The California lawmaker explained that "I'm talking about speaking up. I'm talking about legislation. I'm talking about elected officials doing what needs to be done to control their budgets and to pass legislation"

By Sean Neumann
Updated April 20, 2021 09:02 AM
Rep. Maxine Waters
Rep. Maxine Waters
| Credit: Susan Walsh/AP Photo/Bloomberg via Getty

Rep. Maxine Waters shrugged off conservative backlash — saying she was misunderstood — after she encouraged protesters to "get more active" and "get more confrontational" if a guilty verdict is not reached in Derek Chauvin's trial in the death of George Floyd.

As Republican outcry mounted, the judge in Chauvin's trial likewise criticized Waters' rhetoric as "disrespectful" to the judicial process but said she had not prejudiced jurors.

The judge said, however, that Waters may have helped a possible defense appeal in the future, according to The Washington Post.

The jury is expected this week to hand down their verdict on the former Minneapolis police officer. Chauvin is accused of murdering Floyd after pinning him by the neck for nearly nine minutes last May while Floyd pleaded for help.

Waters, an 82-year-old California representative, had joined crowds protesting police brutality this weekend in Brooklyn Center, Minnesota, where another Black man, Daunte Wright, was fatally shot by police during a traffic stop. 

The Democratic lawmaker was speaking with reporters during a brief gaggle at a Black Lives Matter demonstration on Saturday night when she made the comments Republicans say went too far.

"We've got to stay on the street and we've got to get more active, we've got to get more confrontational," Waters said. "We've got to make sure that they know that we mean business."

"We're looking for a guilty verdict and we're looking to see if all of the talk that took place and has been taking place after they saw what happened to George Floyd," she told reporters. "If nothing does not happen, then we know that we got to not only stay in the street, but we have got to fight for justice."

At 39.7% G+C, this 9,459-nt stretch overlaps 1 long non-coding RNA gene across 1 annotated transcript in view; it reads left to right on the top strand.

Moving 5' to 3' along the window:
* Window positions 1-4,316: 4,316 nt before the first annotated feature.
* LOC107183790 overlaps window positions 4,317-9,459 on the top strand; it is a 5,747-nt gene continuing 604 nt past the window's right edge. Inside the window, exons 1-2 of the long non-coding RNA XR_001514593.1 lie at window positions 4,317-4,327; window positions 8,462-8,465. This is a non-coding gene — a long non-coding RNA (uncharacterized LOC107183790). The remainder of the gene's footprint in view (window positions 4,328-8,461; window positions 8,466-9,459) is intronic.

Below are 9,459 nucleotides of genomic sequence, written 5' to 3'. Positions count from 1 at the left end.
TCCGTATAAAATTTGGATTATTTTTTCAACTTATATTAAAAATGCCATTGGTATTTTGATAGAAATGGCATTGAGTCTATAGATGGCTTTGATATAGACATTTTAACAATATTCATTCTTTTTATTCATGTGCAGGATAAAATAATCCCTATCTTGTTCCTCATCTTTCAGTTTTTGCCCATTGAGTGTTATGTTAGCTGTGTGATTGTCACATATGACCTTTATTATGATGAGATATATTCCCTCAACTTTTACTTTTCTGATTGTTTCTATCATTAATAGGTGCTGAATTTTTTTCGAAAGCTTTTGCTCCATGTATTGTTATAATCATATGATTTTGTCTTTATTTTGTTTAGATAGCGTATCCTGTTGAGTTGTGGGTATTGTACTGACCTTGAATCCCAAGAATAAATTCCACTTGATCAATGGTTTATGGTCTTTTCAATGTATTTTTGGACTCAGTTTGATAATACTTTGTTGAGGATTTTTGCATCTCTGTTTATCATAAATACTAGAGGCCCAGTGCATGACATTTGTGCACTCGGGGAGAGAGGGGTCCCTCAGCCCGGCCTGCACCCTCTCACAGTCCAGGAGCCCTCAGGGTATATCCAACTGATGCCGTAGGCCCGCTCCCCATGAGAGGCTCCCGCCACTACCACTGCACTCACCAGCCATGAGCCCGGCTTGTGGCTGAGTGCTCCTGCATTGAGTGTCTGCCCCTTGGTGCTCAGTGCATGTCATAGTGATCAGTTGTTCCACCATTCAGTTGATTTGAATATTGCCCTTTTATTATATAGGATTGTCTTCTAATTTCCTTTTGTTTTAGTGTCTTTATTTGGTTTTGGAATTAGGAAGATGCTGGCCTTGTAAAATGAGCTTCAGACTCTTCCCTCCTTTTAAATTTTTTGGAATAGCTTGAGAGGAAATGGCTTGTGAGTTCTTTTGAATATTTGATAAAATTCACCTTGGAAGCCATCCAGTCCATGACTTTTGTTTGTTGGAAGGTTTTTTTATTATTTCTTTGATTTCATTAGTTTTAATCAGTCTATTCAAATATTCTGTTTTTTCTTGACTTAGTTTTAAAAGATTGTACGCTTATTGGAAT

A spokesperson for Waters did not immediately respond to PEOPLE's request for comment on Monday, though, she told The Grio that "I am nonviolent" and that conservatives were trying to "distort" what she said.

Rep. Maxine Waters
Rep. Maxine Waters
| Credit: Shutterstock

Who Is Maxine Waters?

Waters is a leading member of the Democratic Party's caucus in the the House of Representatives. She represents California's 43rd district in the Los Angeles area.

She has served in Congress since 1991 and is the highest-ranking Black woman in the House, where she chairs the House Financial Services Committee.

She is also no stranger to controversy among conservatives. 

Waters' Comments Have Irked the GOP Before

In 2018, Waters told supporters they should confront Trump administration officials in public spaces: "You get out and you create a crowd. And you push back on them. And you tell them they're not welcome anymore, anywhere." For that, she faced backlash from Republicans as well as some other Democrats.

Her comments came after then-White House Press Secretary Sarah Huckabee Sanders was asked to leave a restaurant amid the controversy over Donald Trump's "zero-tolerance" immigration policies.

More recently, Waters was also involved in a tense exchange during a hearing with Rep. Jim Jordan.

Waters told Jordan to "shut your mouth" after the committee chair, Rep. Jim Clyburn, tried to move on from Jordan, who was pressing Dr. Anthony Fauci about how COVID-19 guidelines were infringing on his and other Americans' "liberties."

Waters' sister Velma Moody died of COVID-19 last year.